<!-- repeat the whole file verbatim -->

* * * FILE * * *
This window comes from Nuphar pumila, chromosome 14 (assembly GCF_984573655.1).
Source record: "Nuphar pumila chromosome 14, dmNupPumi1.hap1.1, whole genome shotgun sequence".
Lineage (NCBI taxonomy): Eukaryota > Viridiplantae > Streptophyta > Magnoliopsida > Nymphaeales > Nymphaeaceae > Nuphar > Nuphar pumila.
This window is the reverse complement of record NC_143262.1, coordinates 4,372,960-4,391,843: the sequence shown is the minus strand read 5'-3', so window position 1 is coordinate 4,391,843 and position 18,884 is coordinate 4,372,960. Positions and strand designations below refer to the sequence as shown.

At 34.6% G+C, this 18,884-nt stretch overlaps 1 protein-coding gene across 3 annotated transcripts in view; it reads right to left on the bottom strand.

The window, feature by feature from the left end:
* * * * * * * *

This window comes from Nuphar pumila, chromosome 14 (assembly GCF_984573655.1).
Source record: "Nuphar pumila chromosome 14, dmNupPumi1.hap1.1, whole genome shotgun sequence".
Lineage (NCBI taxonomy): Eukaryota > Viridiplantae > Streptophyta > Magnoliopsida > Nymphaeales > Nymphaeaceae > Nuphar > Nuphar pumila.
This window is the reverse complement of record NC_143262.1, coordinates 4,372,960-4,391,843: the sequence shown is the minus strand read 5'-3', so window position 1 is coordinate 4,391,843 and position 18,884 is coordinate 4,372,960. Positions and strand designations below refer to the sequence as shown.

At 34.6% G+C, this 18,884-nt stretch overlaps 1 protein-coding gene across 3 annotated transcripts in view; it reads right to left on the bottom strand.

The window, feature by feature from the left end: